Wednesday, January 18, 2012


In the past, John and I only pursued counseling when things in our marriage were in crisis.

It did not go well.

(That is an understatement)

There seems to be anecdotal evidence that supports the theory that marriage counseling is worthless, and I think that might be because generally, couples wait to go until things are so far gone that it's almost impossible to recover.

In any case, when John and I began to reconcile we both agreed that counseling was a non-negotiable. In November, we had our first first session. We were both incredibly nervous and as we drove up the lane to the building I kept saying "We're on the same team. The same team."

Because the last time we'd seen a counselor we had barely been on the same planet, much less the same team. And lots of times the last way something was is the way you expect it to be, even when all the circumstances have changed.

But it was nothing like we expected it to be. It was so much better.

Better, but still not what I expected, necessarily. Yesterday I found myself asking our counselor if we were doing something wrong because this transition has been so much easier than either of us expected it to be.

He laughed.

Probably the most useful thing we've gotten out of counseling so far is some very in depth personality profiles. John and I each took a pretty extensive test and I don't think either of us thought much of it; it was just something we had to do for our counselor. And when we saw the sheets with the DISC diagrams and all the lines and squares and skewed boxes, I totally lost track of what everything meant until we started going over the results.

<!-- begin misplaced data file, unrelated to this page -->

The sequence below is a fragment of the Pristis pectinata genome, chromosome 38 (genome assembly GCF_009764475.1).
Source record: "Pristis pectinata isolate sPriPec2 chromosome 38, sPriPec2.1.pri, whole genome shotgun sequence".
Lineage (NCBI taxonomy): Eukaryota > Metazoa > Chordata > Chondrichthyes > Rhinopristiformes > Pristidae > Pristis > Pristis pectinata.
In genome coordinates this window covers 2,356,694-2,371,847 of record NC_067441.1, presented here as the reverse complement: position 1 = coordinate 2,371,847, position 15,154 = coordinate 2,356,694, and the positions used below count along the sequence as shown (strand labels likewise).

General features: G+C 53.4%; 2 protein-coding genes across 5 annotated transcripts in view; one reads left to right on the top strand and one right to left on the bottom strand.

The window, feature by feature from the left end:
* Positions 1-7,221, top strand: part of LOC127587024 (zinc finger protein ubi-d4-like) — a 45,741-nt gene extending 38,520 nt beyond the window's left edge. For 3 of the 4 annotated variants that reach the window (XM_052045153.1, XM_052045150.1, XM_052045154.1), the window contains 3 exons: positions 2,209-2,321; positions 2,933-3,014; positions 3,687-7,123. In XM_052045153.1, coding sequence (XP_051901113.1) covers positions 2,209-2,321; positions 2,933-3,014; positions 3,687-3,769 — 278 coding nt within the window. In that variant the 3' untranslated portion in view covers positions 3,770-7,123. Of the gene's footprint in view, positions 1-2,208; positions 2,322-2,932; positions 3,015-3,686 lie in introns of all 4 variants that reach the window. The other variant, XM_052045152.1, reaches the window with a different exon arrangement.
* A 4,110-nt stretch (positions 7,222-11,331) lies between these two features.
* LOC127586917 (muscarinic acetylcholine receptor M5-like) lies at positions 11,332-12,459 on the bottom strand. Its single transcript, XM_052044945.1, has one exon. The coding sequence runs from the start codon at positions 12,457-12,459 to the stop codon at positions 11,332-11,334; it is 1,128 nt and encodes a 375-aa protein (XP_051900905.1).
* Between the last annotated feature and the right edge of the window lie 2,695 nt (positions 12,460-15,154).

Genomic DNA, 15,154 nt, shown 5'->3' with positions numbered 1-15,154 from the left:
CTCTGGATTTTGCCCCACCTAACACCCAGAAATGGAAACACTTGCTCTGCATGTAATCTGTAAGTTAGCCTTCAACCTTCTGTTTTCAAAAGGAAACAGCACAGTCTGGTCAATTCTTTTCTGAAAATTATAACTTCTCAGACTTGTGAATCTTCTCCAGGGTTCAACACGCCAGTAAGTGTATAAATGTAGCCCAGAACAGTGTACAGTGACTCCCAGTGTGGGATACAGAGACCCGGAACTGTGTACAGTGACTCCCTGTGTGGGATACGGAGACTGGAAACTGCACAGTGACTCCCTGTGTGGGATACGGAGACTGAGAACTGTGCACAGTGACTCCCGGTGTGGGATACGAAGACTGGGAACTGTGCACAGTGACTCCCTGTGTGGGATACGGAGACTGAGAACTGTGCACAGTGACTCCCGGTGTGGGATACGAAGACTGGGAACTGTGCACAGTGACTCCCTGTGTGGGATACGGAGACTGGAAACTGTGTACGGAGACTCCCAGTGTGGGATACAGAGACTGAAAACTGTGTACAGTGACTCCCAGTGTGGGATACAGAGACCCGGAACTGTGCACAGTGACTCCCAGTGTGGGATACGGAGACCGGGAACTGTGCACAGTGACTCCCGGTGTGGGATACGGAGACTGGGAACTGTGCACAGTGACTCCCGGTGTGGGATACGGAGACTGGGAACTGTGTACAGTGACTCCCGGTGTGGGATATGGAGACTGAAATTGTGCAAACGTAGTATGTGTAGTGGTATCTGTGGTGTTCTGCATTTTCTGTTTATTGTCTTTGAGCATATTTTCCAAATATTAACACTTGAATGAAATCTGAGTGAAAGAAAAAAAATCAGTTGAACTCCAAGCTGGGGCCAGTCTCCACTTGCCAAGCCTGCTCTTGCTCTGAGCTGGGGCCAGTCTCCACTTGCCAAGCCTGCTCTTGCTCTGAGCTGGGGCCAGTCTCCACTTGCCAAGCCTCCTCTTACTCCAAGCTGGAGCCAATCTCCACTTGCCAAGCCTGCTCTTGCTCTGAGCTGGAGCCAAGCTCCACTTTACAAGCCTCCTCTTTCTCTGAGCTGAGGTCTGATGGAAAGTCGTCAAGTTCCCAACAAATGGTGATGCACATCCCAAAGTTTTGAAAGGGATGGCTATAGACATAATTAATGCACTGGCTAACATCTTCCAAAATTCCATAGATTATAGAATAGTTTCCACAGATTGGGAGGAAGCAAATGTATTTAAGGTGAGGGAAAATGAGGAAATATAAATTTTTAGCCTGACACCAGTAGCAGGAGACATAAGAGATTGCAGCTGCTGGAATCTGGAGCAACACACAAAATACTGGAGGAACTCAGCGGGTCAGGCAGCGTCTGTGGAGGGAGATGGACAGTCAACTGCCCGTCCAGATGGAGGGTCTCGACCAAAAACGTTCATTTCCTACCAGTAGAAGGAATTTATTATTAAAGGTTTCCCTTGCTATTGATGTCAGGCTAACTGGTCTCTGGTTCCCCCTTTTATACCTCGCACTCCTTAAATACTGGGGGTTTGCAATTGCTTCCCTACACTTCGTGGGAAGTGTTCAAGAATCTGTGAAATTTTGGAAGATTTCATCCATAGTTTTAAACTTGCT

The counselor, who has not known either one of us long enough to know if our profile was correct or not, began expounding on what our results said about us, and within about ten seconds John and I found ourselves staring at each other in awe.

"Is this magic? This seems like magic!" I whispered frantically.

It was very accurate for each of us, to say the least.

Later on at home, John and I were hanging out on the couch and reading the sheaf of papers that explained the diagrams in detail and throughout the first half we both kept exclaiming excitedly about what the paper said about us. "Hey, this says I'm a self starter!" "Hey! This says I'm well liked!" We were both feeling pretty good about our personality profiles. I jumped up to check on one of the kids after bedtime and when I came back, John was frowning. "I don't think I like mine anymore." He said. He had reached the second half of the report, which detailed the not so great aspects of our personalities. I shook my head. "You have to own it, though. Good and bad, right?" I responded.

Of course, that's before I read my second half. We were both a little bummed reading the negative sides of our personalities. But in the past day it has started so many conversations between has added a new level of clarity to past disagreements, to the way we currently interact, and I really think that having a better understanding of ourselves and of each other is going to be invaluable in the future.

So counseling when not in crisis? I'm a fan. But counseling alone isn't a miracle cure, and the real work doesn't happen in someone's office. It's at home, in the midst of a life with kids and chaos and craziness. In fact, counseling is sometimes a nice break from that craziness.

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